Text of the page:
Addis Ababa – Ethiopia said on Wednesday that it would send its troops back into Somalia in the unlikely event it was called on to evacuate African peacekeepers in the nation battling Islamist insurgents.
Ethiopia invaded Somalia in 2006 to topple the Islamist movement that gave birth to the al-Qaeda-linked al-Shebaab movement that today controls about 80 percent of the country. It pulled its troops out in early 2009.
Ethiopian Prime Minister Meles Zenawi said he would send the forces back in the “unlikely scenario” of peacekeeping troops from the African Union’s mission in Somalia (AMISOM), who are propping up the government, needing rescue.
“We will provide all the assistance that we can from our side of the border but we will not cross it, even if the TFG (transitional government in Mogadishu) is threatened,” Meles told journalists in Addis Ababa.
“The only time when we may cross it is if the lives of AMISOM troops are under threat, and if they ask for our assistance. Then we will intervene without hesitation,” he said.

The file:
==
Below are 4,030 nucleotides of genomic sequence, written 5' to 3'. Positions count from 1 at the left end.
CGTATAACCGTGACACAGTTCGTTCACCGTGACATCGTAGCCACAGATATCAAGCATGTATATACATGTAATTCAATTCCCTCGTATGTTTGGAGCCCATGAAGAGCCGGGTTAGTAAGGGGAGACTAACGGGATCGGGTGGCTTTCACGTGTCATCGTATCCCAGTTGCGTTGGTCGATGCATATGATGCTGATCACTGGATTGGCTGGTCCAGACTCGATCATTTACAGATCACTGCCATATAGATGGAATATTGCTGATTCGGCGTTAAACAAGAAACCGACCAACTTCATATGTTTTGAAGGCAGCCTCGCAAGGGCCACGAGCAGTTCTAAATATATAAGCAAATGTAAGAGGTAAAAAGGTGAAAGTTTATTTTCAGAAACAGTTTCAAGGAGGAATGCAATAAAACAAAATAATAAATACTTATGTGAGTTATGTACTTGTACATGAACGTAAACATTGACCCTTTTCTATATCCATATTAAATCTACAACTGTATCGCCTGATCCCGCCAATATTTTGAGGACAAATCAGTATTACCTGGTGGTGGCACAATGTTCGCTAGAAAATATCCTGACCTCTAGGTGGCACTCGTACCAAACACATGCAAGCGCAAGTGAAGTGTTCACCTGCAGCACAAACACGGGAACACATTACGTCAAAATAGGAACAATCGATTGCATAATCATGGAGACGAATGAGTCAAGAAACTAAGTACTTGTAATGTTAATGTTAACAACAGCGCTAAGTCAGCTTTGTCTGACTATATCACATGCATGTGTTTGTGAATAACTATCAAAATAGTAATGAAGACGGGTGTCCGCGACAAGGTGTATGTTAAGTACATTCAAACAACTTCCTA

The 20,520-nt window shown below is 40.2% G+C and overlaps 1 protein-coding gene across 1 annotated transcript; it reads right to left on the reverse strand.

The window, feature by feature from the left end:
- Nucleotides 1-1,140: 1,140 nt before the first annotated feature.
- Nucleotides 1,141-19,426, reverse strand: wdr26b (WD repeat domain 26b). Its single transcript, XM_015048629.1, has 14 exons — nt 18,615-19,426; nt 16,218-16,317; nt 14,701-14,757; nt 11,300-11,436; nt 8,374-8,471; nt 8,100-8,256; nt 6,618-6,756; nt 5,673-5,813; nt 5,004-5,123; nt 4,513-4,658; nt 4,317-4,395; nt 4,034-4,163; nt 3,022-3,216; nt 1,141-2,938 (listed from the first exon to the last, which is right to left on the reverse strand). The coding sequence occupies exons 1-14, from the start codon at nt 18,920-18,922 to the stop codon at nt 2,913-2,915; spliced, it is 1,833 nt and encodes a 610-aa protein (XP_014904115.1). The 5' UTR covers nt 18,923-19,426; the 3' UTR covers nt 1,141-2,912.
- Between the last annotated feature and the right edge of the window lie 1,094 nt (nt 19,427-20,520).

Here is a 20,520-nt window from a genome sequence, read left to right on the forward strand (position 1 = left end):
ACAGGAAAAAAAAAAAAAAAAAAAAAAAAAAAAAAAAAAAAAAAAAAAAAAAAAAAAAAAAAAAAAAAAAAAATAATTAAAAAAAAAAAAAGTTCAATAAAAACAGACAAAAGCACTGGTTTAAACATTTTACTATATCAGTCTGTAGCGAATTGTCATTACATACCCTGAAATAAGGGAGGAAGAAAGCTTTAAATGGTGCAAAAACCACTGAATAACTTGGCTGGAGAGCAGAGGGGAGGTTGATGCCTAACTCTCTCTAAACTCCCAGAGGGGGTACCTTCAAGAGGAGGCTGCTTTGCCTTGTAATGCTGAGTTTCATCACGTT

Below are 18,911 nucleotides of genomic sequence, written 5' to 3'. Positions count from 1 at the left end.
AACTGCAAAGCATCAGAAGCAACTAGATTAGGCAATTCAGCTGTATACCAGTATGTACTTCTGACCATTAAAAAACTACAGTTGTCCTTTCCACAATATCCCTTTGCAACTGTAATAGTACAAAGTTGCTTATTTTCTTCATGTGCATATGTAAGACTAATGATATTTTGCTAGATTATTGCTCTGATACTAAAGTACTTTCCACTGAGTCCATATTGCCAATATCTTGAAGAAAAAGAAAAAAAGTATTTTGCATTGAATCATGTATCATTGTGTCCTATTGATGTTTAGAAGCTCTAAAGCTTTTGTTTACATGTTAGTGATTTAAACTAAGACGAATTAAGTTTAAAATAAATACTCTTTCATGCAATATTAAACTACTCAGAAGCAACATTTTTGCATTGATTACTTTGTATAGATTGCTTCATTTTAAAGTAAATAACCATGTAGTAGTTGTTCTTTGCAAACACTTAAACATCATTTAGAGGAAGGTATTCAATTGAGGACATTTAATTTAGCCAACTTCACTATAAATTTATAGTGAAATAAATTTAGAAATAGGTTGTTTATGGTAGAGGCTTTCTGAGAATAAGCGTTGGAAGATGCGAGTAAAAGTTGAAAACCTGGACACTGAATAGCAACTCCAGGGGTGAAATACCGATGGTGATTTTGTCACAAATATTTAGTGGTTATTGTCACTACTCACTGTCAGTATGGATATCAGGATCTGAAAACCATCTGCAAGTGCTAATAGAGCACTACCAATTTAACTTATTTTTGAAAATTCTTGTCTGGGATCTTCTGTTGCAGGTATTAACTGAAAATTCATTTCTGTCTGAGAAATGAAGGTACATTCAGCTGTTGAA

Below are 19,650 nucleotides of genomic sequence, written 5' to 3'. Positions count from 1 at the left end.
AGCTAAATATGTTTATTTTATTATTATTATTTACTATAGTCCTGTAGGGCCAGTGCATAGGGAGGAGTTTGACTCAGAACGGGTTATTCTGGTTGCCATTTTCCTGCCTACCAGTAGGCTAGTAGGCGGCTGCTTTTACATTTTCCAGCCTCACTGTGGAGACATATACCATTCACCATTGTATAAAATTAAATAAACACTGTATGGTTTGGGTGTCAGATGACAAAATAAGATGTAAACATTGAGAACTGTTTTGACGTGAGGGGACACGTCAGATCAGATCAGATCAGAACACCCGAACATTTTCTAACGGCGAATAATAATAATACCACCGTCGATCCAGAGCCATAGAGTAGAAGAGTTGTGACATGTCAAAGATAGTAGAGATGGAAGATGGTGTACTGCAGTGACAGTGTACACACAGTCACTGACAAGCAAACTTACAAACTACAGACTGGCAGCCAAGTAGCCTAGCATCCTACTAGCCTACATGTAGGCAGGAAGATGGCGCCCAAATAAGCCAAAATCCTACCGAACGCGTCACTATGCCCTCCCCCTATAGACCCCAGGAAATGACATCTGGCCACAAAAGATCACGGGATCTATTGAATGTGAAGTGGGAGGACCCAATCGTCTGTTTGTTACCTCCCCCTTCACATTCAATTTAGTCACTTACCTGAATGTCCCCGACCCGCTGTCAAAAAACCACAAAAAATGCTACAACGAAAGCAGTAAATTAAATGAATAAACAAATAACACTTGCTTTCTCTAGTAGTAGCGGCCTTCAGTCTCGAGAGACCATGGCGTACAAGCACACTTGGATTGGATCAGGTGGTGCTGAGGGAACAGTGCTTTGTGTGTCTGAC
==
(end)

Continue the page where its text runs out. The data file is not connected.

Meles said such an intervention would only involve facilitating the evacuation of the peacekeepers through Ethiopian territory.
“In such an eventuality we would be prepared to go as far in to Somalia as necessary to help AMISOM to do so. But this is completely hypothetical and I don’t expect it to happen,” he said.
African leaders agreed last month to beef up AMISOM in the wake of suicide blasts that killed nearly 80 people in Uganda’s capital in July. The attacks were claimed by al-Shebaab.
The militants said the blasts were to punish Uganda for its leading role in the peacekeeping force.
Thousands of people have been killed in the violence in Somalia, and many more displaced, with Mogadishu one of the world’s most dangerous cities and the country suffering one of its worst humanitarian disasters. – Sapa-AFP